It was late 1993 and both of my children were still using my home as a base of operations during their college days. My youngest daughter, who was a couple of years out of high school, would play August and Everything After constantly, every time she was home from college. It blasted out of her speakers morning, noon, and night. I grumbled about her overplaying the same album and no doubt the decibel level as well. Unknown to her I purchased a copy and give it a number of spins while she and her sister were away at school.
August and Everything After is one of those debut releases that was not only well-crafted and influential, but has remained a respected album in rock history. It has sold seven million copies in the United States alone.
Time quickly passes in life and the music world, and while Counting Crows have always been creative and excellent; they have not been prolific, releasing only five studio albums to date. As such many of the songs from their debut album have been performed hundreds and maybe close to thousands of times.
It was not rocket science for the band to finally play their famous debut album live, cover to cover. A number of the songs have evolved down through the years and are far different from what had been originally released. A couple of the songs had hardly ever been performed live and the newer members of the band had never even played some of them.
The current lineup that took the stage at Town Hall in New York City, September 18, 2007, included stalwarts Adam Duritz (vocals), Charlie Gillingham (keyboards, harmonica), David Bryson (electric and acoustic guitars), plus Jim Bogios (drums), David Immergluck (guitars), Millard Powers (bass), and Dan Vickrey (guitars).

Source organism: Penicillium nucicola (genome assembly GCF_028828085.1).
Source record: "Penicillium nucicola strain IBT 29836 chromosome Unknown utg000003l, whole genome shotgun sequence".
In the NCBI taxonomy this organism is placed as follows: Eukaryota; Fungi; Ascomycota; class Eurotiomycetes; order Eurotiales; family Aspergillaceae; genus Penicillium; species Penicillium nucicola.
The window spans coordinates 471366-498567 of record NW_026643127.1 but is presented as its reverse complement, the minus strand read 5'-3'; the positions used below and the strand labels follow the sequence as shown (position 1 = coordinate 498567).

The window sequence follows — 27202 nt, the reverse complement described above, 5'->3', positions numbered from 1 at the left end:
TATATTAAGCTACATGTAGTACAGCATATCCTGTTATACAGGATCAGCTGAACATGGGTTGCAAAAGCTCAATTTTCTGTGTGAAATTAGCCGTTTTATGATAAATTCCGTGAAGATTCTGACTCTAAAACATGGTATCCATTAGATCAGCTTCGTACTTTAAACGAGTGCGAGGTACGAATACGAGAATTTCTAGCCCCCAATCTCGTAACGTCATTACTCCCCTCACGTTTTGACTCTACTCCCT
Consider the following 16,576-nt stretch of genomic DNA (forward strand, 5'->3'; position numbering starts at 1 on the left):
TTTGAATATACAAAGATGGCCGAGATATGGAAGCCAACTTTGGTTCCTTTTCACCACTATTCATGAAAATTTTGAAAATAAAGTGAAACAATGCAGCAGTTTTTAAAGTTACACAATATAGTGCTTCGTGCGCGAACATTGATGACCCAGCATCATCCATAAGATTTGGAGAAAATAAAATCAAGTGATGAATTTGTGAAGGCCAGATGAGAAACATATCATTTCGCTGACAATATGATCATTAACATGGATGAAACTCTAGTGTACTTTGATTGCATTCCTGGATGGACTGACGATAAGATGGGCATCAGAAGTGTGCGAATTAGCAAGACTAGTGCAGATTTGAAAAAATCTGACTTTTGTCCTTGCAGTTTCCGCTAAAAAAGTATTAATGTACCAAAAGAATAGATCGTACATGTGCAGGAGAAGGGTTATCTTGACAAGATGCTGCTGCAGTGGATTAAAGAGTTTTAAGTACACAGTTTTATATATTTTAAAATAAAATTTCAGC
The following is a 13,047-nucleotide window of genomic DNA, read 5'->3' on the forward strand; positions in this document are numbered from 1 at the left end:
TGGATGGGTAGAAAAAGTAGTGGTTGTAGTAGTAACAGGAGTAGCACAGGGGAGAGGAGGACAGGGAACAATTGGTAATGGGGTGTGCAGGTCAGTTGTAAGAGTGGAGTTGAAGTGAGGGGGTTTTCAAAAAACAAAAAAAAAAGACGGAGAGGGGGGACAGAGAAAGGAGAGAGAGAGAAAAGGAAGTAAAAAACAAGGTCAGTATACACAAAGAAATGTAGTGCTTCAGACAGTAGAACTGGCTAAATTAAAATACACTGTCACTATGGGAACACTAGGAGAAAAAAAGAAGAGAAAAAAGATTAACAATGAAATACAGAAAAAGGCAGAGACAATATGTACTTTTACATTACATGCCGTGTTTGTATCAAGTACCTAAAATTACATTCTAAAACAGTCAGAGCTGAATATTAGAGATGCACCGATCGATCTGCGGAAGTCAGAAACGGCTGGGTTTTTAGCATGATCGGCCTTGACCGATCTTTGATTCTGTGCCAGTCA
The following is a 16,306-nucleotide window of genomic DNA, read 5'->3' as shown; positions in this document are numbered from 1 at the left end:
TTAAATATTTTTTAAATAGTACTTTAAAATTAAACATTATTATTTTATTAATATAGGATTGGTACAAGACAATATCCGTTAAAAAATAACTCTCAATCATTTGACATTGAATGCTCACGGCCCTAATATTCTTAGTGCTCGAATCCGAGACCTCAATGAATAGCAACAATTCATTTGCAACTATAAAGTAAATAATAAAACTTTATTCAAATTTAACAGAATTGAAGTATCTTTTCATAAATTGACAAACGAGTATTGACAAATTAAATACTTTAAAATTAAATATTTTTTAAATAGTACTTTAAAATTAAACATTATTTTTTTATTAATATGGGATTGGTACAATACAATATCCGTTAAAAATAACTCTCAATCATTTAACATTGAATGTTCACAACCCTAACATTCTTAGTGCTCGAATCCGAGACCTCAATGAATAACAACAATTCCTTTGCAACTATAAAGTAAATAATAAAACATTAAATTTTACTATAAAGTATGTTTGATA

The songs follow one another in rapid succession as the 90 plus minutes of music fly by. It is similar to being reintroduced to old friends who have evolved, matured, and emerged stronger and more interesting because of their journey through life. The songs are presented with emotion and passion, and the music remains honest, poetic, and melodic.
The trio of songs “Perfect Blue Buildings,” “Anna Begins,” and “Time And Time Again” dominate the middle of the concert, and present the band and live rock at their best. The introspective lyrics and musical tempos demand the listeners’ complete attention. The Springsteen-influenced “Rain King” is a creative masterpiece. “Ghost Train” is extended out and forms a nice bridge to their most important song, “A Murder Of One,” bringing the concert to a dramatic conclusion.
For the Blue-ray disc, the video is in 1080i high definition widescreen 16×9. The audio is DTS HD Master Audio, Dolby Digital 5.1, and LPCM Stereo. Subtitles are available in English, German, Spanish, and French. A bonus feature is an extended interview with Duritz and Gillingham. It all adds up to a crystal clear sound and picture; particularly impressive are the contrasts between the colors and the grays.
August and Everything After – Live At Town Hall is a fascinating look at the live modernization of a classic and important album. So grab a copy and enjoy the ride. I may even send a copy to my daughter.